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welcome back to "starting point." i'm christine romans minding your business. stocks down over concern of global growth. jpmorgan, 5$5.7 billion on
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profit, better than they thought it would be. jamie dimon's bonus cut by more than half to $10 million because of the london whale trading loss. goldman sachs, higher earnings and revenue for the fourth quarter. up 2% ahead of the opening bell. go ahead bye google? that's what facebook hopes you will say. graph search mines data from facebook users and collect information on everything you liked and tagged and could help you find your next job and a doctor. banking on the idea would you rather get recommendations from people you know than from stag r strangers. >> not really. >> they have teamed up with bing to let you search more broadly and mark zuckerberg says you will be able to control what people want to see. >> can you control anything today, honestly?
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if you are on facebook and twitter, people can find anything. >> i think it's a brilliant move. never have to leave on facebook. stay on it all day long. never leave it. >> soledad doesn't want recommendations from her friend. >> i need what other people will recommend. amid the national debate over gun control, a new movie, a short, about a man who buys a gun to protect his family and his life starts to change. the writer and director of "gun" joins us next. you're watching "starting point." mine was earned in djibouti, africa, 2004.
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we've been talking this morning about president obama's announcing new gun control measures that will happen today and there's a new movie that explores gun ownership from a unique perspective, the transformation of someone that buys a gun for protection. here's a little bit of a short film which is called "gun." >> got a problem, bro? >> yeah.
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>> i have a gun! >> spencer gillis is the writer and director of the short. it's premiering on the sundance film festival on gun appreciation day. nice to have you with us. the film opens with a wife and man in bed who hears someone in their house and it starts in the middle of what must be the most terrifying thing, there's an intruder, he opens the door, he sees the intruder and someone is going through their stuff. tell me what this story's about. >> really it's about the influence of power on the human mind, you know, you have a man who buys a gun and it leads to these dark fantasies that he starts to have and it just takes him down a path that could have very serious consequences. >> what was your point? i mean, are you a gun advocate? are you an anti-gun advocate that this is some kind of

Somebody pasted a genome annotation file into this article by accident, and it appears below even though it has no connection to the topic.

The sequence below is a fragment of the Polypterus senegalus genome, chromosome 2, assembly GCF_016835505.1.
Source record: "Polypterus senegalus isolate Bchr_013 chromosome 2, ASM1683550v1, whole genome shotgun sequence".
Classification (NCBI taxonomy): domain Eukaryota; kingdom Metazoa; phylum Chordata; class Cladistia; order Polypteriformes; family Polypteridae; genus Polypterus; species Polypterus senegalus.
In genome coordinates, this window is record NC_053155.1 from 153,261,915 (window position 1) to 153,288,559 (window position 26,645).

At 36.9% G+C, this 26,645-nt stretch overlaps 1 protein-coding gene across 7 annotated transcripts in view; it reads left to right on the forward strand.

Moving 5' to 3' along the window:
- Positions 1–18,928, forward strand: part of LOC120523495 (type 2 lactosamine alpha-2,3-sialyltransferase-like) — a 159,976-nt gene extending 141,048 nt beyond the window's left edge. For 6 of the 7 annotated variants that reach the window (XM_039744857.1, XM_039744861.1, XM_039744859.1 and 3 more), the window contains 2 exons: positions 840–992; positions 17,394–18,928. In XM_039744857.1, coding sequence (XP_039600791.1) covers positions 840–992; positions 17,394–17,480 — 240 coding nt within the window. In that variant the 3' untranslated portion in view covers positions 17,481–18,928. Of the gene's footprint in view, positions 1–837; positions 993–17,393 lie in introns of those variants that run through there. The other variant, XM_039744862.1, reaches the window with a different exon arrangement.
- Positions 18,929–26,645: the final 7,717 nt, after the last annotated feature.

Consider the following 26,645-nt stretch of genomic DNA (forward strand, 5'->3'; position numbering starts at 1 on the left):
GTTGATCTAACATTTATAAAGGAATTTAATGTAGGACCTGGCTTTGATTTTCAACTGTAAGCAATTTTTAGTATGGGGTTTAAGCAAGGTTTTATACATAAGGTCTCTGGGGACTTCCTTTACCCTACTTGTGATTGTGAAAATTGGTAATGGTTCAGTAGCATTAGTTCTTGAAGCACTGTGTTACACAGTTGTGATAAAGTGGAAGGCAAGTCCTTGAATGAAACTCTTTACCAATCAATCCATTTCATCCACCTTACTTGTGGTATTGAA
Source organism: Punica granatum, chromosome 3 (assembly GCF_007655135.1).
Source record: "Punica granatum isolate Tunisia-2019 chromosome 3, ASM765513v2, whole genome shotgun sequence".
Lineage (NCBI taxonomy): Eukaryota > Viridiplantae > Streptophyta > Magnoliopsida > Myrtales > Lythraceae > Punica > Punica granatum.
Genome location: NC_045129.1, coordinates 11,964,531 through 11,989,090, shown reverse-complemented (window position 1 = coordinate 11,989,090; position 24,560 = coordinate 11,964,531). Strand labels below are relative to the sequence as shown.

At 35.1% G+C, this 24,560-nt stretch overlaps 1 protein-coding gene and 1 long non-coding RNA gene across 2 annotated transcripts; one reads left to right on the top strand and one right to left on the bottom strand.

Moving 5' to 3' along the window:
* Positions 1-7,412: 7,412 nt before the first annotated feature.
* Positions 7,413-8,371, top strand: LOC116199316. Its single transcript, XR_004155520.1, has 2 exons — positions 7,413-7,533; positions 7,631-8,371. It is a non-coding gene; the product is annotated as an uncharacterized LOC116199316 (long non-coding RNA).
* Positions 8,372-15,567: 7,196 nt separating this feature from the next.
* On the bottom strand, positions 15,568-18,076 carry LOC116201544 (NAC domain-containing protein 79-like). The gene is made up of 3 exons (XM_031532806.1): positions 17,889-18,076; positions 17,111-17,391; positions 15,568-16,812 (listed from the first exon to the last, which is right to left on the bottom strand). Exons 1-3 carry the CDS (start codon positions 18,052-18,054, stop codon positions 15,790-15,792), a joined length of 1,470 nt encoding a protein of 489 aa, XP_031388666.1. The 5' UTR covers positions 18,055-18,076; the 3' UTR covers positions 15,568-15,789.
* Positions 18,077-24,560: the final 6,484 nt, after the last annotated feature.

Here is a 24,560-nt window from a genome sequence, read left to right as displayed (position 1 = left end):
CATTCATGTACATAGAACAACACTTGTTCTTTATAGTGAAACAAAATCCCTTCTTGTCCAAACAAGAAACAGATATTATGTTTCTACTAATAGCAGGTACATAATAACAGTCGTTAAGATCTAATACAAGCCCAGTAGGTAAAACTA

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political message that you're entering into the sundance film festival? >> i think that's the strength of the film that it doesn't push any agenda. personally i have a complicated relationship. i'm from kansas originally and i grew up around firearms. my mother was a police officer, so i shot handguns growing up, so for me i'm a believer in the second amendment, but i do think there needs to be, you know, realistic regulation on that, that right. >> when i saw the first couple minutes of the film and it really is terrifying? i mean, and it just starts, like, right in the middle of what's scary, it made me think i don't think i could ever in the middle of the night pick up a gun if i heard a noise in my living room because i would be terrified that that noise would be my kid coming around the corner and i might shoot them. your story's really an investigation of the human mind more than guns good, guns bad. >> definitely. and that was the intention when we set out. i mean, these issues that are
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happening right now in the press are not at all -- they weren't part of the creative process in the making of the film. it was never a discussion that we had on set. we never talked about, you know, mass shootings or anything like that. it was really just, like you said, an investigation into human nature and just sort of posing the questions to the audience what would you do in that situation, a high-pressure situation, could you handle that with a loaded firearm, what would you do in that case. he didn't have a gun in that moment, but i think that's what the film's sort of getting at. >> you are one of there are something like 8,000 shorts which were submitted to sundance, and you are one of 85 that were picked, so huge congratulations to you. is there something that you want viewers to walk away with? what would be success in your mind for your film? >> i think if people walk away provoked to think about the issue, to sort of re-examine the way that they look at the issue,